Doing Your Homework
Doing Your Homework: Where Do I Start?
Considering the following questions can help you to make a more informed decision about your experience abroad. Doing your homework beforehand can alleviate many small stresses and make your overall experience a more rewarding one. Click on any of the following for more information.
Interests and Goals?
Health and Safety?
Would I study abroad for College credit?
It depends on which year of the D.V.M. program you are in currently. First through third year students generally complete study abroad experiences without receiving College credit. Students in their fourth year may receive externship, directed study, or RAOI (Rotation At Other Institution) credit for their experience abroad provided the program qualifies as a valid educational experience.
Does the program satisfy college requirements?
Because the D.V.M. curriculum is structured, with didactic courses making up majority, experiences before the fourth year generally do not receive credit. An instance where students may receive credit is for a directed study supervised by a faculty member. Fourth year experiences abroad, as long they are approved externships, can generally satisfy the fourth year rotation requirements.
Interests and Goals
Does the program fit into my area(s) of interest? Would the program help me to fulfill my career goals?
The College provides information on, but does not recommend, a variety of study abroad opportunities. It is important to figure out what your overall career goals are. If you are currently in your first, second, or third year, exploring a variety of opportunities may affect your future career decisions. Students select their track of study before beginning their third year. At this point, their didactic classes may start fulfilling prerequisite requirements for rotations that begin at the end of the third year and continue through fourth year. Tracks include studies in small animal, food animal, equine, mixed animal, and interdisciplinary.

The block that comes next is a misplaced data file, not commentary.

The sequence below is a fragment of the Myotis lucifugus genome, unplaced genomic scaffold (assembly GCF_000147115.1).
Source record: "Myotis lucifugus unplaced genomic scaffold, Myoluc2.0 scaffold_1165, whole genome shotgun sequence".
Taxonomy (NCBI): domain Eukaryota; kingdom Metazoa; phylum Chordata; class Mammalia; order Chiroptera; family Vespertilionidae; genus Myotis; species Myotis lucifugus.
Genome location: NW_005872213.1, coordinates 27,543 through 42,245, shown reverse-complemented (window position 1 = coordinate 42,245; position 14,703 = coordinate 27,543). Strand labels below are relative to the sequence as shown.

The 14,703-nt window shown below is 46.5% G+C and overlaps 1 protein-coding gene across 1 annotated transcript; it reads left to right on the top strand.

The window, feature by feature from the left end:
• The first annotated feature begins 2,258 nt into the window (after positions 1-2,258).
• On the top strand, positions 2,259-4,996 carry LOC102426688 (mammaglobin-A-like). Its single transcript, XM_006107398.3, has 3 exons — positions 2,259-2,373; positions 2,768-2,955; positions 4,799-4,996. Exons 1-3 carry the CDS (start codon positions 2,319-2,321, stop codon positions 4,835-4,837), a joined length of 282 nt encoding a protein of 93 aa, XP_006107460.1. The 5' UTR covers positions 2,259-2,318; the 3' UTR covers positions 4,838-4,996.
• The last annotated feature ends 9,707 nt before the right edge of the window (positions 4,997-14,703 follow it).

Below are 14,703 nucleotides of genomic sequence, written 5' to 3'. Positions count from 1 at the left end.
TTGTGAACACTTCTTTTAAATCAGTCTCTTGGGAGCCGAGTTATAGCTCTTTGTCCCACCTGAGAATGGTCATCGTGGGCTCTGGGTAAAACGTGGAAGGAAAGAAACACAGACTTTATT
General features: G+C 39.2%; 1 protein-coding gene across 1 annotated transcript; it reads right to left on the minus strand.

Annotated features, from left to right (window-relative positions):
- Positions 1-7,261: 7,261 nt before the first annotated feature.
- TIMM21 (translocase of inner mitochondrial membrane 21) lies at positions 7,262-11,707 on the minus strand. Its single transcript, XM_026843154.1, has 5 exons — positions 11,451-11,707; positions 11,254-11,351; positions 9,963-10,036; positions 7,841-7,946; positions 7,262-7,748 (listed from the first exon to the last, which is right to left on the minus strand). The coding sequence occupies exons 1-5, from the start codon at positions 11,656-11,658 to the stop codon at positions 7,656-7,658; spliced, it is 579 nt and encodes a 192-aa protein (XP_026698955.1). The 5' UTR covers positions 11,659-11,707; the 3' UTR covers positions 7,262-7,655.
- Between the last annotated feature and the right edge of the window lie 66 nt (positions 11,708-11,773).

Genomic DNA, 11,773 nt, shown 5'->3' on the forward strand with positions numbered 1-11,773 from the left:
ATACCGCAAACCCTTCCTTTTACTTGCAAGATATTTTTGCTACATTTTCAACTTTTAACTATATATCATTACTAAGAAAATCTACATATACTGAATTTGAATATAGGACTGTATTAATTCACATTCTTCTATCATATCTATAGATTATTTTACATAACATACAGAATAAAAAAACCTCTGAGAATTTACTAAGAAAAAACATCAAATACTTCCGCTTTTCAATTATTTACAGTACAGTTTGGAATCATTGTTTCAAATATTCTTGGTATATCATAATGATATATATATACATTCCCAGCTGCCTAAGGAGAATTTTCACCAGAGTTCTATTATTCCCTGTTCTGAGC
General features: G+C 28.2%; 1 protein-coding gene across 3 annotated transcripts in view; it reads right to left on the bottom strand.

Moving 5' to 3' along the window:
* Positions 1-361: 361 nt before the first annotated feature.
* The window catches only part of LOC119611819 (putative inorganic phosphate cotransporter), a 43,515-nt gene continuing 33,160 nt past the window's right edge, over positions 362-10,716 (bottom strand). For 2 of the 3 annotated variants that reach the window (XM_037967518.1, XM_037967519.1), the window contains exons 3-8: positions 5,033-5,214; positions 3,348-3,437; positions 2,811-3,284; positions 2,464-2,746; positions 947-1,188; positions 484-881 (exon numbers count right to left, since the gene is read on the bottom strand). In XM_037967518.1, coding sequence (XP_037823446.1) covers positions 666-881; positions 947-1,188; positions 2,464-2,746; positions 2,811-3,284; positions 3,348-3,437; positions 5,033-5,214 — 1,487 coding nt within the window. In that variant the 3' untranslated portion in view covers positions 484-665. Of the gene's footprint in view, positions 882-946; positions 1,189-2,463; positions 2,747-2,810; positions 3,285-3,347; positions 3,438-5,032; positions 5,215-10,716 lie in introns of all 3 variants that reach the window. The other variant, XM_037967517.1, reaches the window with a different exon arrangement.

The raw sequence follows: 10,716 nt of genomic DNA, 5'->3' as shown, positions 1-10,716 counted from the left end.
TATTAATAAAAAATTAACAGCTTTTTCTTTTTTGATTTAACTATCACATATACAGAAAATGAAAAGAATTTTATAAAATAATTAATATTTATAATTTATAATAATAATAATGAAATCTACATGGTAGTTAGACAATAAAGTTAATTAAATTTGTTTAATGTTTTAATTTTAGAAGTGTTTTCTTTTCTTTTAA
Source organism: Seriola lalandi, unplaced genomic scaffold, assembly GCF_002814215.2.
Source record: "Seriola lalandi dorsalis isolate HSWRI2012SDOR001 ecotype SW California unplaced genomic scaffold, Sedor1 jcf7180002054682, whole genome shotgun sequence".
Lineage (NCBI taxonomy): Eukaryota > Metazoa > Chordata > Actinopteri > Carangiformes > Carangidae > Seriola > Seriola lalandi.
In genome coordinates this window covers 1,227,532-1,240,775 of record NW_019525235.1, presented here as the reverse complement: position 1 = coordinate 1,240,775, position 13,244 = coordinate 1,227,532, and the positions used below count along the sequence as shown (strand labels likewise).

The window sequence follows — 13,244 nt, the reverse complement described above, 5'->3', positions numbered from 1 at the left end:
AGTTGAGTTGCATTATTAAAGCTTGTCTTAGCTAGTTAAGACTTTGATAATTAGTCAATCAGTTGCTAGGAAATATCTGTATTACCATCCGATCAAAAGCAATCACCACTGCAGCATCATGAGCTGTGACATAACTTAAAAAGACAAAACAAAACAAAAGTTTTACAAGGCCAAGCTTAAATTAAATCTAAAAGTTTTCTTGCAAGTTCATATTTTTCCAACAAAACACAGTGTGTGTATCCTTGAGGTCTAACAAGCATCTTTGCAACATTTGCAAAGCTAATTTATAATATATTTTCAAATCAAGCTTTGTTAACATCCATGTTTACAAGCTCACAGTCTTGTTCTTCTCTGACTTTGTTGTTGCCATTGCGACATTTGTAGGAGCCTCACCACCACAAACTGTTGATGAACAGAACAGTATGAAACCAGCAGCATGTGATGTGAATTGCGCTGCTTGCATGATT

How long do I want to study abroad? What are my options with the programs that suit my interests?
Length of time abroad is generally determined by the school year schedule. Students in their first, second, or third years will generally go abroad during the summer or during school breaks. Fourth year students doing rotations in two-week increments can schedule an international experience as part of their externship or RAOI requirement.
What is the cost of the program? Is there funding available from the College of Veterinary Medicine?
Costs vary widely depending on the location, nature, and length of time of the program. A variety of grants are available to students for international travel, although opportunities vary from year to year. Students are informed of these opportunities by the Academic and Student Affairs office as they become available. Past awards include third and fourth year scholarships presented at the spring awards banquet and general travel grants designated for specific years of study. There are also many funding opportunities through the University of Minnesota's Office of International Programs. In addition, do not underestimate the opportunities for funding from external sources such as corporations, government, scholarships, etc. Doing your own research can provide a wealth of funding opportunities. For information on writing successful grant applications, click here.
Do I have a preferred region or country or is the nature of the program more important than its location?
The location of your international program may or may not be of significance, depending on your area of interest and how the program integrates into your overall career goals. Many students simply choose international programs to obtain experience with species not native to this area of the world. Others, however, select experiences in countries where particular farming methods or research would provide a unique and valuable learning experience. There are also many schools around the world where University of Minnesota College of Veterinary Medicine faculty have academic partnerships. These connections, whether formal or informal, can assist in connecting students with international academic experiences. Go to C.V.M. Study Abroad Programs to get specific information on several programs by their location.
Health and Safety
Are there safety issues to consider depending on where I decide to study/travel?
If my destination is on the U.S State Department travel warning list, can I still study or work abroad there?
Safety issues are an important consideration when deciding where to study abroad. The U.S. State Department website has a list of countries on the travel warning list, along with other up-to-date tips and considerations when going abroad.
If your destination is on the U.S. State Department travel warning list, you may still go to your planned destination pending required University approval by the Education Abroad Suspension Committee.
Is housing arranged for me or do I have to make my own arrangements? Can I choose where I will stay?
Students live in a variety of housing while studying abroad. Some programs include housing as part of the program, while others require the students to arrange their own. Accomodations can vary widely throughout the world, so it is important to determine your personal preferences while researching your options to study abroad.